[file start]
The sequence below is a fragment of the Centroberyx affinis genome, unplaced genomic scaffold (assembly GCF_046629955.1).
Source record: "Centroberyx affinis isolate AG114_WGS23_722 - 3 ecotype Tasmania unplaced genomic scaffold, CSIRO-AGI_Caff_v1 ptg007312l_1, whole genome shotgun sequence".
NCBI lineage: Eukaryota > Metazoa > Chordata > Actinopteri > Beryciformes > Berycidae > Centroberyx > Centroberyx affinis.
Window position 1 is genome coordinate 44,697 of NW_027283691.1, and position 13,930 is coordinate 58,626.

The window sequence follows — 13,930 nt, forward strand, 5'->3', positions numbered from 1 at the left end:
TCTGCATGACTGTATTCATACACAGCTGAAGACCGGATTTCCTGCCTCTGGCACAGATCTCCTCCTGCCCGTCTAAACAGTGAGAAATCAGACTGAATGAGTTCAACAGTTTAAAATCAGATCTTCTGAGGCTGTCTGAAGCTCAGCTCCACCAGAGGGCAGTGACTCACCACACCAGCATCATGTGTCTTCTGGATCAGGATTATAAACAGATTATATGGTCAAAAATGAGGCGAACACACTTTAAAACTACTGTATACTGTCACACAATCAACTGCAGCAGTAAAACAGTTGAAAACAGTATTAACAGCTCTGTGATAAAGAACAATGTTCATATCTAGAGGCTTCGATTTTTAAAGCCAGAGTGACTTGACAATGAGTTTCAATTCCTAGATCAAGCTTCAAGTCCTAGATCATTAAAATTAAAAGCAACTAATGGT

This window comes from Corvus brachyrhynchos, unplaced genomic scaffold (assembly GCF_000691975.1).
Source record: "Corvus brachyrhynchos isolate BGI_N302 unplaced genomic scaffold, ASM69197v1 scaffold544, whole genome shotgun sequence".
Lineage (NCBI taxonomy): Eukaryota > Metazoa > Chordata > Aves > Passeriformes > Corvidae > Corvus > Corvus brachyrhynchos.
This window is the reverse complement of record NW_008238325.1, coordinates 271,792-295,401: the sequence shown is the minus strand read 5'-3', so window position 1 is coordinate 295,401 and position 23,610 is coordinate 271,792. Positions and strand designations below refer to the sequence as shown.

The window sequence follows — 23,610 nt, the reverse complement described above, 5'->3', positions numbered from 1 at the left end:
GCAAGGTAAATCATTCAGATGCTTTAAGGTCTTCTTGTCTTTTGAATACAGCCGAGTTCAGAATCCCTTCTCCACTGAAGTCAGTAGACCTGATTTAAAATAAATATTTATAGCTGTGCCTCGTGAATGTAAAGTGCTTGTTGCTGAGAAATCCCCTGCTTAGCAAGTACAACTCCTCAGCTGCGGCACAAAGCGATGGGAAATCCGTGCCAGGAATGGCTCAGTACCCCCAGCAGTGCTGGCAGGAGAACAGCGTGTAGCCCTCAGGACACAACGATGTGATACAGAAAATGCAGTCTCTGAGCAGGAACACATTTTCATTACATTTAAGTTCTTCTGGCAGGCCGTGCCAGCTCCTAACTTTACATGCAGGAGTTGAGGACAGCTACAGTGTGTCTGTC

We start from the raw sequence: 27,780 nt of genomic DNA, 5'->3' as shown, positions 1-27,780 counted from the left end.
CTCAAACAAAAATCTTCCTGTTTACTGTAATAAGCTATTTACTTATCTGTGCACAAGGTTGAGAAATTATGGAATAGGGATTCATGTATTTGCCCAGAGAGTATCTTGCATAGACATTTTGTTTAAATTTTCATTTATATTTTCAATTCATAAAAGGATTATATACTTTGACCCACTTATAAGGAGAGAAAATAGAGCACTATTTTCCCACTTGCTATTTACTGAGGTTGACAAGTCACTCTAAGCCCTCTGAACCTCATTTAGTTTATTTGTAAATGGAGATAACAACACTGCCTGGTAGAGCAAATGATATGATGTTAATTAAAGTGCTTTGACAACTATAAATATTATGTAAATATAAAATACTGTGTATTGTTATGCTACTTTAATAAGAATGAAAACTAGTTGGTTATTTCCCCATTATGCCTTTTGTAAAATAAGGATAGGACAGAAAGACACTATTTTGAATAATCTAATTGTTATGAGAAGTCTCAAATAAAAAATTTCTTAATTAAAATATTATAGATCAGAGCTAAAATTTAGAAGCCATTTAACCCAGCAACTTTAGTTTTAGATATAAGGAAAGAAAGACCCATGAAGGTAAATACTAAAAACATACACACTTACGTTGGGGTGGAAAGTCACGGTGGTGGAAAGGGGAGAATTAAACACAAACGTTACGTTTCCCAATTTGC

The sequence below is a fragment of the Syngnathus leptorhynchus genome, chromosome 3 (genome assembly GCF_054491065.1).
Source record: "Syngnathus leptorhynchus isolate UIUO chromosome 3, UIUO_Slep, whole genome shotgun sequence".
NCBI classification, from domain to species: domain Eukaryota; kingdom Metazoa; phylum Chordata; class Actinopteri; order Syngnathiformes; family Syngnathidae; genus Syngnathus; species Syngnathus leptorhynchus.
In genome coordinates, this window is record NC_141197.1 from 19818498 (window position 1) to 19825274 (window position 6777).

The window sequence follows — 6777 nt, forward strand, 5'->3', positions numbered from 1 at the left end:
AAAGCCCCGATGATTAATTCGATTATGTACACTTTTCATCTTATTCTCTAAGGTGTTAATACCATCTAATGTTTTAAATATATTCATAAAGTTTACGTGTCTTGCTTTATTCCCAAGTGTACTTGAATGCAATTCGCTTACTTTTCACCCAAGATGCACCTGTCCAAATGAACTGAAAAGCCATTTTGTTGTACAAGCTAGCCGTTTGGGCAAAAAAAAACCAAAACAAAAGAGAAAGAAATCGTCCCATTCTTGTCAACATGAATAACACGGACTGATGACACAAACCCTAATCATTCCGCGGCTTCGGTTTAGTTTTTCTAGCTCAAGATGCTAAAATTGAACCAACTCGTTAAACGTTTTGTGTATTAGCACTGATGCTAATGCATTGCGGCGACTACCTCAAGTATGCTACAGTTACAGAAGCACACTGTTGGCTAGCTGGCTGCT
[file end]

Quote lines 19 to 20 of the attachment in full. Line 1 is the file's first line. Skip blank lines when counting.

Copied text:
The window sequence follows — 6777 nt, forward strand, 5'->3', positions numbered from 1 at the left end:
AAAGCCCCGATGATTAATTCGATTATGTACACTTTTCATCTTATTCTCTAAGGTGTTAATACCATCTAATGTTTTAAATATATTCATAAAGTTTACGTGTCTTGCTTTATTCCCAAGTGTACTTGAATGCAATTCGCTTACTTTTCACCCAAGATGCACCTGTCCAAATGAACTGAAAAGCCATTTTGTTGTACAAGCTAGCCGTTTGGGCAAAAAAAAACCAAAACAAAAGAGAAAGAAATCGTCCCATTCTTGTCAACATGAATAACACGGACTGATGACACAAACCCTAATCATTCCGCGGCTTCGGTTTAGTTTTTCTAGCTCAAGATGCTAAAATTGAACCAACTCGTTAAACGTTTTGTGTATTAGCACTGATGCTAATGCATTGCGGCGACTACCTCAAGTATGCTACAGTTACAGAAGCACACTGTTGGCTAGCTGGCTGCT